Tuesday, June 8, 2010
A Talking Point Which Underlines How Special TEC Is
Mark Harris raises the question 'What makes The Episcopal Church so "special" in the eyes of the Archbishop?' It does not have the feel of a happy post, and ends on, shall we say, a forceful note,
"You will not be surprised to know that while we hold you personally in high regard, we wonder in amazement that you only spoke of a proposal and the Secretary General took the proposal as an order and hacked away. Either you were not strong enough to demand resignation yourself or were simply avoiding the reality of dismissing hard working and faithful Christians from work they loved. You were either dishonest or into avoidance."
As one commenter points out, ++Rowan may be into delegation. As I would like to point out: if it is surprising that ++Rowan has actually acted, perhaps that says something about how patient he has hitherto been.
What makes TEC so "special" I suggest is that it has defied one of its own talking points, published for all the world to see here. The final talking point is this:
"Resolution 49c from the 1930 Lambeth Conference notes: “Churches in the Anglican Communion are bound together not by a central legislative and executive authority, but by mutual loyalty sustained through the common counsel of the bishops in conference.” "
What is mutual loyalty sustained through the common counsel of the bishops in conference? One might be forgiven for thinking that this would be about bishops meeting at, say, Lambeth, and making resolutions, to which subsequently they would be loyal.
The point which constitutes the "specialness" of TEC is that it has vociferous supporters who do not see what others see. This group does not see that a resolution of Lambeth should be binding upon itself as long as it wishes to remain a part of the Communion which made that resolution. It does not see that TEC as TEC is not being told what to do, or being governed by a foreign jurisdiction (a concern of another talking point)* but it is being asked to be a responsible member of the Communion to which it wishes to belong. It does not see that one wrong does not make another wrong right, so it draws attention to the faults of the Church of England, and of other Anglican churches, as though attending to their faults changes anything. It does not see that if the Communion clarifies what it means to be a Communion (a mutually loyal body of believers living according to the common counsel of its bishops) then the faults of others will be the next attended to. (Yes, ACANZP has some faults, and it would be good to see them straightened out). It does not see that a Communion which takes seven years to determine a consequence for certain actions (and a consequence which falls far short of suspension of membership, let alone expulsion) is not a Communion being led into the arms of Rome by a power-grabbing Archbishop of Canterbury; rather a patient, mild, weak, yet not supine Communion led with thoughtful regard for the life of the whole Communion. Finally, this group of supporters of TEC does not see that the Communion which makes no effective response to TEC is a Communion almost certain to shrivel to a rump group of mostly Western Anglican nations. (If it is not too late already).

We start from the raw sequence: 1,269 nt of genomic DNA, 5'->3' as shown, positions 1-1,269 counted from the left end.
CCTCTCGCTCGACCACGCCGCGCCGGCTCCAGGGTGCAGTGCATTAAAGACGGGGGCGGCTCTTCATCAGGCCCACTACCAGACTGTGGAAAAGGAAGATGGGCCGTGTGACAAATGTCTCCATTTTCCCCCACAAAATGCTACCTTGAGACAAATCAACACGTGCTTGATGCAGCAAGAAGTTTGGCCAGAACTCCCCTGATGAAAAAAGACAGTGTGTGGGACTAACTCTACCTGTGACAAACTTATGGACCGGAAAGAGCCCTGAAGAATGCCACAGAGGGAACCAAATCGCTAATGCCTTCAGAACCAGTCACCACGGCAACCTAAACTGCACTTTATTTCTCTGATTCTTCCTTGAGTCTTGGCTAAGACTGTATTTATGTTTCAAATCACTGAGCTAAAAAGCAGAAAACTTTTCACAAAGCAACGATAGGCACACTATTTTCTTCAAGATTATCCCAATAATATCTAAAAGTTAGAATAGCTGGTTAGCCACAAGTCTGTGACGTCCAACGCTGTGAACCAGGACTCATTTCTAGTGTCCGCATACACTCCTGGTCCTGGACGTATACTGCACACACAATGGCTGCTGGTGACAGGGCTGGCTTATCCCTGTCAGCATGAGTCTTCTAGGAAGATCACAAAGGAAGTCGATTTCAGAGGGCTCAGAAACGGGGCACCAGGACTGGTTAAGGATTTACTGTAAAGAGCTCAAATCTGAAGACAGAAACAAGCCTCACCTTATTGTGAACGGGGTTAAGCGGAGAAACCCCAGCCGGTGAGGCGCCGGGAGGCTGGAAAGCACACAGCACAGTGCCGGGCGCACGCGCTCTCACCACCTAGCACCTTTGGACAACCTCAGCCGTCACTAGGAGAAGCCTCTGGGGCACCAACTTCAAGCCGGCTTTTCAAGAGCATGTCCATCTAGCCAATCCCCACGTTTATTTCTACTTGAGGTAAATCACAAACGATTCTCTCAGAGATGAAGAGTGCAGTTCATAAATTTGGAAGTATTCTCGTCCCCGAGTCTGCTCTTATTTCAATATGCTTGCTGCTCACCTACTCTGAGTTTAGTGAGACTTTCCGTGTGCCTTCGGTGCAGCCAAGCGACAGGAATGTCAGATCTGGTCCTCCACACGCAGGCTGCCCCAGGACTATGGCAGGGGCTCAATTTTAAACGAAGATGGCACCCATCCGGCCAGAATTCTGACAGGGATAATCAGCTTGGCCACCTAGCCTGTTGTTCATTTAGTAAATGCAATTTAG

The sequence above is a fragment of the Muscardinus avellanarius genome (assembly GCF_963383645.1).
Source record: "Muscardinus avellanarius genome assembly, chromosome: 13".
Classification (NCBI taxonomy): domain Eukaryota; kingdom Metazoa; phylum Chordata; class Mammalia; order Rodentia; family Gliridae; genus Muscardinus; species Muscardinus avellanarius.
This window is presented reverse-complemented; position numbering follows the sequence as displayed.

Is there a way forward here? Can TEC be TEC, the Communion be the Communion, and TEC remain what it is, a member of the Communion?
I think grace requires us to search for affirmative answers to these questions. Could the current space to which TEC is being led by the ABC, less than full membership of some bodies, also be a space in which TEC is encouraged to be itself and to pursue its distinctive pathway, watched by a Communion genuinely open to seeing the fruits of that way?(With say a preliminary report made at Lambeth 2018, and a final determinative report being made at Lambeth 2028?) Would TEC, for its part, be willing to refrain from talking about being 'led by the Spirit'? Such talk seems either divisive (We have the Spirit, the remainder of the Communion does not) or confusing (The Spirit can say one thing to one bunch of Anglicans and another thing to another). Could the searchlight of the Communion be turned upon those member churches who in recent years have been shown up as harbouring homophobic sentiments, or fudging various issues concerning 'don't ask, don't tell' approaches to relationships? (Again, the aim could be a clearer, more consistent and coherent Communion on relational matters by 2028).
In the end, it is probably true that there are two gospels (or more) at work in the Communion. It is too early for the whole Communion to tell which is true and which is false in a fast changing world. But time will tell. Various statistical prognostications about the future of Western churches, for instance, should be vindicated or otherwise in eighteen or so years time. It would be gracious to expel no one at this stage, nor to press anyone to leave, even as it seems that requiring some discipline during this time is the right thing to do.
*Presiding Bishop William White, the first Presiding Bishop of The Episcopal Church (1789), said that the Church of which he was a prime architect was to contain “the constituent principles of the Church of England, and yet independent of foreign jurisdiction or influence.”